|:||Distance from center of gravity (CG) to front axle|
|:||Distance from CG to rear axle|
|:||Front tire cornering stiffness|
|:||Rear tire cornering stiffness|
|:||Total mass of vehicle|
|:||Sprung mass of vehicle|
|:||Inertia around the -axis|
|:||Inertia around the -axis and -axis|
|:||Inertia around the -axis of sprung mass|
|:||Inertia around the -axis and -axis of sprung mass|
|:||Distance between the center of sprung mass and the vehicle roll axis|
|:||Front tire lateral force|
|:||Rear tire lateral force|
|:||Left side tire vertical force|
|:||Right side tire vertical force|
|:||Longitudinal vehicle speed|
|:||Lateral vehicle speed|
|:||Lateral vehicle acceleration|
|:||Front tire steer angle|
|:||Front tire slip angle|
|:||Rear tire slip angle|
|:||Vehicle sideslip angle|
|:||Yaw angular acceleration|
|:||Roll angle of vehicle body|
|:||Roll angular acceleration of vehicle body|
|:||Tire-road friction coefficient.|
The authors thank the “research team of test technology on the active safety of automobile.” The work is sponsored by Shanghai Automobile Incorporation Company Industrial Technology Development Fund (SAIC Grant 1007).
- P. L. Boyd, “NHTSA's NCAP rollover resistance rating system,” in Proceedings of the 19th International Technical Conference on the Enhanced Safety of Vehicles, 2005.
- Motor vehicle traffic crash injury and fatality estimates. National Highway Traffic Safety Administration, 2003.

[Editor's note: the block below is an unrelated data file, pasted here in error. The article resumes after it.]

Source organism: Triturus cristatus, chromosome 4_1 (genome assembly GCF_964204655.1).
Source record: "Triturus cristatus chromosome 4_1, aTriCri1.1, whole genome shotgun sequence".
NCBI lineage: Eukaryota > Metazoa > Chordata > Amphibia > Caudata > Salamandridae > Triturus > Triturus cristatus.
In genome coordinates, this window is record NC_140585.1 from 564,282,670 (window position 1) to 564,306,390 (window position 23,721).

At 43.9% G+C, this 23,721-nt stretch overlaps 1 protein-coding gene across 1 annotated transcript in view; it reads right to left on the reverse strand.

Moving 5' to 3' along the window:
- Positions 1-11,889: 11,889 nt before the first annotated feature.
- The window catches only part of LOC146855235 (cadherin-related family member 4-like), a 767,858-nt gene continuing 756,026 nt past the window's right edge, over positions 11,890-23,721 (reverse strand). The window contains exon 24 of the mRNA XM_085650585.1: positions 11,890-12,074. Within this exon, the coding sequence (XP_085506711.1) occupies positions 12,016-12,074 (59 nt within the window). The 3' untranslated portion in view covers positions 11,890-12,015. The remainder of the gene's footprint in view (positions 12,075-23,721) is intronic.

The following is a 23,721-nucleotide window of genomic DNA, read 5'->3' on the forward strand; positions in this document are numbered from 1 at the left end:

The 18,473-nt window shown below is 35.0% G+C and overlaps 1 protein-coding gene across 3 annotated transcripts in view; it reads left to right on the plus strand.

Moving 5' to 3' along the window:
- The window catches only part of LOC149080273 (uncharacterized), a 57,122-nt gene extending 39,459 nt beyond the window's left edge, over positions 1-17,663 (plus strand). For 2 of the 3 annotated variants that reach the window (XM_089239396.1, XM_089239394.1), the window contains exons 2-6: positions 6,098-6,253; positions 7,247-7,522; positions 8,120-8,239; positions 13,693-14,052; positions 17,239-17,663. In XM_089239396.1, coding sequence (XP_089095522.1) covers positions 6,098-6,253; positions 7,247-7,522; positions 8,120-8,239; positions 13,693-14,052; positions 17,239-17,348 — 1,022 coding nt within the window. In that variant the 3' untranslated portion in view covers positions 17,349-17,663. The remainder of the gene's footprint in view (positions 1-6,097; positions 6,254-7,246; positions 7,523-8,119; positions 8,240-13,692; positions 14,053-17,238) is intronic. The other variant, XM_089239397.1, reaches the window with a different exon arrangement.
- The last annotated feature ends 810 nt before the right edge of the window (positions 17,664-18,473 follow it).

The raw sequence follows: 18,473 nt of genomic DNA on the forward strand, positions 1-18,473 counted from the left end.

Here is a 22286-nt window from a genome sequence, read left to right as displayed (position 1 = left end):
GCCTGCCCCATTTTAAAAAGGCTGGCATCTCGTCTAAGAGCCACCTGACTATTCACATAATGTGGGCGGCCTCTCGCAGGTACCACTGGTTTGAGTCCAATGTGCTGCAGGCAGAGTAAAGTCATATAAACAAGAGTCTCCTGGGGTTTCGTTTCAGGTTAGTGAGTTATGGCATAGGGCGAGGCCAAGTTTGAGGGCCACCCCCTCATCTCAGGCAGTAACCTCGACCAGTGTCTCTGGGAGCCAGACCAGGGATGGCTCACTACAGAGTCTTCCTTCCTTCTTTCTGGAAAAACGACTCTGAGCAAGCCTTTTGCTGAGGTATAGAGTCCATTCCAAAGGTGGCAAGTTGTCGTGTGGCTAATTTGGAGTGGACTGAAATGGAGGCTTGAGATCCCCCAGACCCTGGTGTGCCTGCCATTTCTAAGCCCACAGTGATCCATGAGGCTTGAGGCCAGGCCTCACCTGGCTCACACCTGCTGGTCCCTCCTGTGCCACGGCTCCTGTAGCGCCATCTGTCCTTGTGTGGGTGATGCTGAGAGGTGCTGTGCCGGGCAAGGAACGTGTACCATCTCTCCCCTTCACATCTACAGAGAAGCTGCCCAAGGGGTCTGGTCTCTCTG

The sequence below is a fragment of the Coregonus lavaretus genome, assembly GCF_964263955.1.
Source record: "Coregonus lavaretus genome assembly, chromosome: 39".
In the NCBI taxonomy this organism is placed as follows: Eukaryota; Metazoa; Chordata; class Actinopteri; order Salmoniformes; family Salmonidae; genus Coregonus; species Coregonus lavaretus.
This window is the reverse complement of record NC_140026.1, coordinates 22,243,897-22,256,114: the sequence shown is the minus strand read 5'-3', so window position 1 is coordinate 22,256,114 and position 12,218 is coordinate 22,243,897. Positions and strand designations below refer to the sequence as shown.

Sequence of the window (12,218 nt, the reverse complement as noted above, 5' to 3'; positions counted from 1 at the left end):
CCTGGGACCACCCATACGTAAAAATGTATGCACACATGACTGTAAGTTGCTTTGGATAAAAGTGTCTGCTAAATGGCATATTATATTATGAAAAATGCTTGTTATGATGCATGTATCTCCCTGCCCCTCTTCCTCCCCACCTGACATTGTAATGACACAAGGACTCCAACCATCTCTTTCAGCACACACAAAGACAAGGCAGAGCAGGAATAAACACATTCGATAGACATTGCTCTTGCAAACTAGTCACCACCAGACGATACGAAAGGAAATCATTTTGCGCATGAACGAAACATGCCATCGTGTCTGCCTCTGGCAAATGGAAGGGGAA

- V. Cherian, R. Shenoy, A. Stothert, J. Shriver, J. Ghidella, and T. D. Gillespie, “Model-Based Design of a SUV anti-rollover control system,” SAE paper 2008-01, 2008.
- J. S. Tang, “Active roll and stability control,” SAE International Journal of Passenger Cars, vol. 1, no. 1, pp. 1060–1070, 2009.
- D. Hyun, “Predictive modeling and active control of rollover in heavy vehicles,” Texas A&M University, 2001.
- J. Preston-Thomas and J. Woodrooffe, “A feasibility study of a rollover warning device for heavy trucks,” Transport Canada Publication TP 10610E, 1990.
- R. D. Ervin, C. B. Winkler, P. S. Fancher et al., “Cooperative agreement to foster the deployment of a heavy vehicle intelligent dynamic stability enhancement system,” Interim Report NHTSA-U.S. DOT Contract DTNH22-95-H-07002, 1998.
- B.-C. Chen, Warning and control for vehicle rollover prevention [Ph.D. thesis], Department of Mechanical Engineering and Applied Mechanics, University of Michigan, 2001.